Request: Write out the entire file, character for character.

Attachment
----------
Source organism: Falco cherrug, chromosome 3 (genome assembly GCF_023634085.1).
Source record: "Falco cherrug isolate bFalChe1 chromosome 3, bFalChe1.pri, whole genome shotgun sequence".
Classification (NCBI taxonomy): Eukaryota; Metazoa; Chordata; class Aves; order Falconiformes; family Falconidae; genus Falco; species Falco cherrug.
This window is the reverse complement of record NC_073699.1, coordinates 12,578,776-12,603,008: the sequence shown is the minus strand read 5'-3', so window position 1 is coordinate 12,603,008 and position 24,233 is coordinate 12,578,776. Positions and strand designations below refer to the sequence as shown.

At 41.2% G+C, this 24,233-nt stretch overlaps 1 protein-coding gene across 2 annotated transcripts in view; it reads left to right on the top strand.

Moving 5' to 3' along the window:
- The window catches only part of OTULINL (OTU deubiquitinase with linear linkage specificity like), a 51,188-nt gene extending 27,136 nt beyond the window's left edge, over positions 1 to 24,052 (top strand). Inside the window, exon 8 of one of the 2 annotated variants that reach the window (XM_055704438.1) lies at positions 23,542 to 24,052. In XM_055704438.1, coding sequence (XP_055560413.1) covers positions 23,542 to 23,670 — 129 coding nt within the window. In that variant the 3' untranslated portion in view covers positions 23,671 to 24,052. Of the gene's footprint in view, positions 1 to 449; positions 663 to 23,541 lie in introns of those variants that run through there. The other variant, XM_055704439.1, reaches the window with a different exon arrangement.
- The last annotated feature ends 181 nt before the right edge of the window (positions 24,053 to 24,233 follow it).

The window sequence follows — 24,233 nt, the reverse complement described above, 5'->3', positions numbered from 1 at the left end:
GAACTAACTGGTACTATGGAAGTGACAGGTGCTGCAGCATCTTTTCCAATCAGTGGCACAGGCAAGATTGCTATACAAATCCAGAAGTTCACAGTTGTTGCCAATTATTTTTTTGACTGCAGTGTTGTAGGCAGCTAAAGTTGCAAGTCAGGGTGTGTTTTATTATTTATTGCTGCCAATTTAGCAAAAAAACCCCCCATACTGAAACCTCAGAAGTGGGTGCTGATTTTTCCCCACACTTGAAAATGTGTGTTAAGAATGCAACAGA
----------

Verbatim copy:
Source organism: Falco cherrug, chromosome 3 (genome assembly GCF_023634085.1).
Source record: "Falco cherrug isolate bFalChe1 chromosome 3, bFalChe1.pri, whole genome shotgun sequence".
Classification (NCBI taxonomy): Eukaryota; Metazoa; Chordata; class Aves; order Falconiformes; family Falconidae; genus Falco; species Falco cherrug.
This window is the reverse complement of record NC_073699.1, coordinates 12,578,776-12,603,008: the sequence shown is the minus strand read 5'-3', so window position 1 is coordinate 12,603,008 and position 24,233 is coordinate 12,578,776. Positions and strand designations below refer to the sequence as shown.

At 41.2% G+C, this 24,233-nt stretch overlaps 1 protein-coding gene across 2 annotated transcripts in view; it reads left to right on the top strand.

Moving 5' to 3' along the window:
- The window catches only part of OTULINL (OTU deubiquitinase with linear linkage specificity like), a 51,188-nt gene extending 27,136 nt beyond the window's left edge, over positions 1 to 24,052 (top strand). Inside the window, exon 8 of one of the 2 annotated variants that reach the window (XM_055704438.1) lies at positions 23,542 to 24,052. In XM_055704438.1, coding sequence (XP_055560413.1) covers positions 23,542 to 23,670 — 129 coding nt within the window. In that variant the 3' untranslated portion in view covers positions 23,671 to 24,052. Of the gene's footprint in view, positions 1 to 449; positions 663 to 23,541 lie in introns of those variants that run through there. The other variant, XM_055704439.1, reaches the window with a different exon arrangement.
- The last annotated feature ends 181 nt before the right edge of the window (positions 24,053 to 24,233 follow it).

The window sequence follows — 24,233 nt, the reverse complement described above, 5'->3', positions numbered from 1 at the left end:
GAACTAACTGGTACTATGGAAGTGACAGGTGCTGCAGCATCTTTTCCAATCAGTGGCACAGGCAAGATTGCTATACAAATCCAGAAGTTCACAGTTGTTGCCAATTATTTTTTTGACTGCAGTGTTGTAGGCAGCTAAAGTTGCAAGTCAGGGTGTGTTTTATTATTTATTGCTGCCAATTTAGCAAAAAAACCCCCCATACTGAAACCTCAGAAGTGGGTGCTGATTTTTCCCCACACTTGAAAATGTGTGTTAAGAATGCAACAGA